Delta13C and delta18O isotopic composition of CaCO3 measured by continuous flow isotope ratio mass spectrometry: statistical evaluation and verification by application to Devils Hole core DH-11 calcite

Rapid Commun Mass Spectrom. 2002;16(22):2102-14. doi: 10.1002/rcm.833.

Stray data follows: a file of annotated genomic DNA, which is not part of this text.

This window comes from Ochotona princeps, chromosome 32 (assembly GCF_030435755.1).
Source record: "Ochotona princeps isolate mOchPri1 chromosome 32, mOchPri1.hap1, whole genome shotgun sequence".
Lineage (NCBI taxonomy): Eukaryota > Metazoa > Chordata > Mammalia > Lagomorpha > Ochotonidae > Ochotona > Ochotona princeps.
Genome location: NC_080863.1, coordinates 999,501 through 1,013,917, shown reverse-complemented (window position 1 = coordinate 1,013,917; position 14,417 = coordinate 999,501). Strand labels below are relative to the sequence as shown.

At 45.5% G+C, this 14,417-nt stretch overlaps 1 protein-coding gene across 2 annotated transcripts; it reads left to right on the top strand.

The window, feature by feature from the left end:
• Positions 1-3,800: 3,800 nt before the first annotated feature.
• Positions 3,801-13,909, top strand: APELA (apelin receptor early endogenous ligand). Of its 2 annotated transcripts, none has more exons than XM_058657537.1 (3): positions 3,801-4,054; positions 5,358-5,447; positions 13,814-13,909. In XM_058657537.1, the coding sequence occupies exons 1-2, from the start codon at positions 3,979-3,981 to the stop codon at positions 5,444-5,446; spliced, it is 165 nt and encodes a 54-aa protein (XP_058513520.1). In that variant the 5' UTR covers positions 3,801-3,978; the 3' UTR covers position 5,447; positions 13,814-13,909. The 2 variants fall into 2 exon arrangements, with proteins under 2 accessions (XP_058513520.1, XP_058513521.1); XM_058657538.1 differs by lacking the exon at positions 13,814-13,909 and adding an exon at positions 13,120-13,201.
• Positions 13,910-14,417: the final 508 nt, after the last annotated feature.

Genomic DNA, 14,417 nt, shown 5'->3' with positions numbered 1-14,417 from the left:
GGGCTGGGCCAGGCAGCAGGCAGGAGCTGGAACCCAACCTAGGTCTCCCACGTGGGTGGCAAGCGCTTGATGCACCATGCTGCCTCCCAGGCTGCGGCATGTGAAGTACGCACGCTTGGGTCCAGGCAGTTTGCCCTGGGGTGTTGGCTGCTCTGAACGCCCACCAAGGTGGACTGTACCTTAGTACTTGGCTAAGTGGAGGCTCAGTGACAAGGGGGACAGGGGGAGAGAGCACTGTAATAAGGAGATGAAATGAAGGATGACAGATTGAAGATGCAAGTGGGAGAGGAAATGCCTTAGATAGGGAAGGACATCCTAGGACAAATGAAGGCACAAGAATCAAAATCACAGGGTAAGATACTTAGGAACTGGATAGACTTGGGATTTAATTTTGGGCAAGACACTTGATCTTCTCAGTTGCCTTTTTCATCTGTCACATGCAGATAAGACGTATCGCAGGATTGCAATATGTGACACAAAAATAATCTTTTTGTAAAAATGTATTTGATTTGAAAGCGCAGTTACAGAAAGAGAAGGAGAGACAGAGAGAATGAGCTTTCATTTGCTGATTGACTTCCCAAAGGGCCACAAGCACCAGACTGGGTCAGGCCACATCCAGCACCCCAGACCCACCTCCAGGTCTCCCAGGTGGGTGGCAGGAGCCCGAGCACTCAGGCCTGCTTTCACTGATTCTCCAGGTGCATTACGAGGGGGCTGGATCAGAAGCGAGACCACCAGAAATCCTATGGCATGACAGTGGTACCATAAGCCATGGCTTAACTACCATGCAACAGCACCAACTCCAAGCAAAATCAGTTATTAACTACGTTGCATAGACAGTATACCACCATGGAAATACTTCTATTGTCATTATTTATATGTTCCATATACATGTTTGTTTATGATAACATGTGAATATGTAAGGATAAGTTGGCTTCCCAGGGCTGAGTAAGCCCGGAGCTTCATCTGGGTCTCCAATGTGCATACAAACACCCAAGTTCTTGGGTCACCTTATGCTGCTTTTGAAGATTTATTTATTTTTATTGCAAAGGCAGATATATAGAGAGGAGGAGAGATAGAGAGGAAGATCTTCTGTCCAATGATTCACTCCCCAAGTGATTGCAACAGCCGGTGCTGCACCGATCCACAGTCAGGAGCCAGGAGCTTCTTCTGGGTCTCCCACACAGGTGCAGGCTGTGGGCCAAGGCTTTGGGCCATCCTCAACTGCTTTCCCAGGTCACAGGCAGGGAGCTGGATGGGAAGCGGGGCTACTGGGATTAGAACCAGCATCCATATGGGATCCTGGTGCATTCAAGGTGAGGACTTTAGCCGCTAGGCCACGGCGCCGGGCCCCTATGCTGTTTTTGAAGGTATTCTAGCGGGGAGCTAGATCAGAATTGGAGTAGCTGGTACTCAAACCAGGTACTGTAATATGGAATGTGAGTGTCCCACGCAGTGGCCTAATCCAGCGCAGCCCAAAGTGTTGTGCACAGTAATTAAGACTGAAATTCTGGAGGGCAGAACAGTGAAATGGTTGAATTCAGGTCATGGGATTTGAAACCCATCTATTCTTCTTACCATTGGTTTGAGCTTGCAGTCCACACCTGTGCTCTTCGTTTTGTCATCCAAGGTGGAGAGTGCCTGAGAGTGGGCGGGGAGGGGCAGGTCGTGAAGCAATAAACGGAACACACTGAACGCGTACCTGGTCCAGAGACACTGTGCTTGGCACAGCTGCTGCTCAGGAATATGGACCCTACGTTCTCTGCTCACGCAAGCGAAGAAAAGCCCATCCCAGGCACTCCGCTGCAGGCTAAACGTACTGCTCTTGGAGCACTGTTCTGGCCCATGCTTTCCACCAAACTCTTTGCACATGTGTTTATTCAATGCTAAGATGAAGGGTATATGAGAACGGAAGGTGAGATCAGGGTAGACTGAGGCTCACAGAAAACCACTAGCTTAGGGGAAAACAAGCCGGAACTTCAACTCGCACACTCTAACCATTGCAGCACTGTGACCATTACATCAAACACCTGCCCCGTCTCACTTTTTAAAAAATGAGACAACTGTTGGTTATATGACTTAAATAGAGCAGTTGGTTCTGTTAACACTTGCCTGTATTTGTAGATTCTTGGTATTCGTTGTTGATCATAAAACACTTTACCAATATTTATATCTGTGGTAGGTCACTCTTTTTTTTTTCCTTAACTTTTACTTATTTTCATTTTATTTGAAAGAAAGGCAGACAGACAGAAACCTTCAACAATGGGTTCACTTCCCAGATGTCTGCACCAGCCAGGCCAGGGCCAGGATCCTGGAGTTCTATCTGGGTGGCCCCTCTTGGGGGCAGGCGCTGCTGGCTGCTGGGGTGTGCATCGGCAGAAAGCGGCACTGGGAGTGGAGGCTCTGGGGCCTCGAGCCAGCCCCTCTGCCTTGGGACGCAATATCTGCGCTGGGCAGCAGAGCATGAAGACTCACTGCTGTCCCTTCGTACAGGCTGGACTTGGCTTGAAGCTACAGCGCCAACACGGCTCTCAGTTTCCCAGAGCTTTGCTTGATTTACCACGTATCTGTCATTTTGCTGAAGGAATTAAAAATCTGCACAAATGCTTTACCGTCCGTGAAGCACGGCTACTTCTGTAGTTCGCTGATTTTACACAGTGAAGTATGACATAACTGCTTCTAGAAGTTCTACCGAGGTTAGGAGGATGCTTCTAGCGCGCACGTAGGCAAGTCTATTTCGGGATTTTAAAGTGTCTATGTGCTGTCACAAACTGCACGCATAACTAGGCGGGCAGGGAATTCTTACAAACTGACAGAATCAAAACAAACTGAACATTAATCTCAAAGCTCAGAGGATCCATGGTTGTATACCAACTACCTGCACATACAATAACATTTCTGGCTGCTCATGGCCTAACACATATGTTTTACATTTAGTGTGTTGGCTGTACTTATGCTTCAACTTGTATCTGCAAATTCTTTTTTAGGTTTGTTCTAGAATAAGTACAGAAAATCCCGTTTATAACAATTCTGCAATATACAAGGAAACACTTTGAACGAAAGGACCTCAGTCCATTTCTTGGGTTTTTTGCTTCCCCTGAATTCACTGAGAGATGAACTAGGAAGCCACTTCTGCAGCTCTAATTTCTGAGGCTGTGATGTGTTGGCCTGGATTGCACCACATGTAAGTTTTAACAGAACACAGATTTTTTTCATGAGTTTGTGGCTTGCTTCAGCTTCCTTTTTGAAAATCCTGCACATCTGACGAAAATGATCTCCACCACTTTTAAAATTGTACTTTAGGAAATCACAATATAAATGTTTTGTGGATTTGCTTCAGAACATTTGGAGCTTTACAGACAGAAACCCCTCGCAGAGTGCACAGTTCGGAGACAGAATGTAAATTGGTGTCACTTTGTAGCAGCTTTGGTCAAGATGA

A new method was developed to analyze the stable carbon and oxygen isotope ratios of small samples (400 +/- 20 micro g) of calcium carbonate. This new method streamlines the classical phosphoric acid/calcium carbonate (H(3)PO(4)/CaCO(3)) reaction method by making use of a recently available Thermoquest-Finnigan GasBench II preparation device and a Delta Plus XL continuous flow isotope ratio mass spectrometer. Conditions for which the H(3)PO(4)/CaCO(3) reaction produced reproducible and accurate results with minimal error had to be determined. When the acid/carbonate reaction temperature was kept at 26 degrees C and the reaction time was between 24 and 54 h, the precision of the carbon and oxygen isotope ratios for pooled samples from three reference standard materials was </=0.1 and </=0.2 per mill or per thousand, respectively, although later analysis showed that materials from one specific standard required reaction time between 34 and 54 h for delta(18)O to achieve this level of precision. Aliquot screening methods were shown to further minimize the total error. The accuracy and precision of the new method were analyzed and confirmed by statistical analysis. The utility of the method was verified by analyzing calcite from Devils Hole, Nevada, for which isotope-ratio values had previously been obtained by the classical method. Devils Hole core DH-11 recently had been re-cut and re-sampled, and isotope-ratio values were obtained using the new method. The results were comparable with those obtained by the classical method with correlation = +0.96 for both isotope ratios. The consistency of the isotopic results is such that an alignment offset could be identified in the re-sampled core material, and two cutting errors that occurred during re-sampling then were confirmed independently. This result indicates that the new method is a viable alternative to the classical reaction method. In particular, the new method requires less sample material permitting finer resolution and allows automation of some processes resulting in considerable time savings.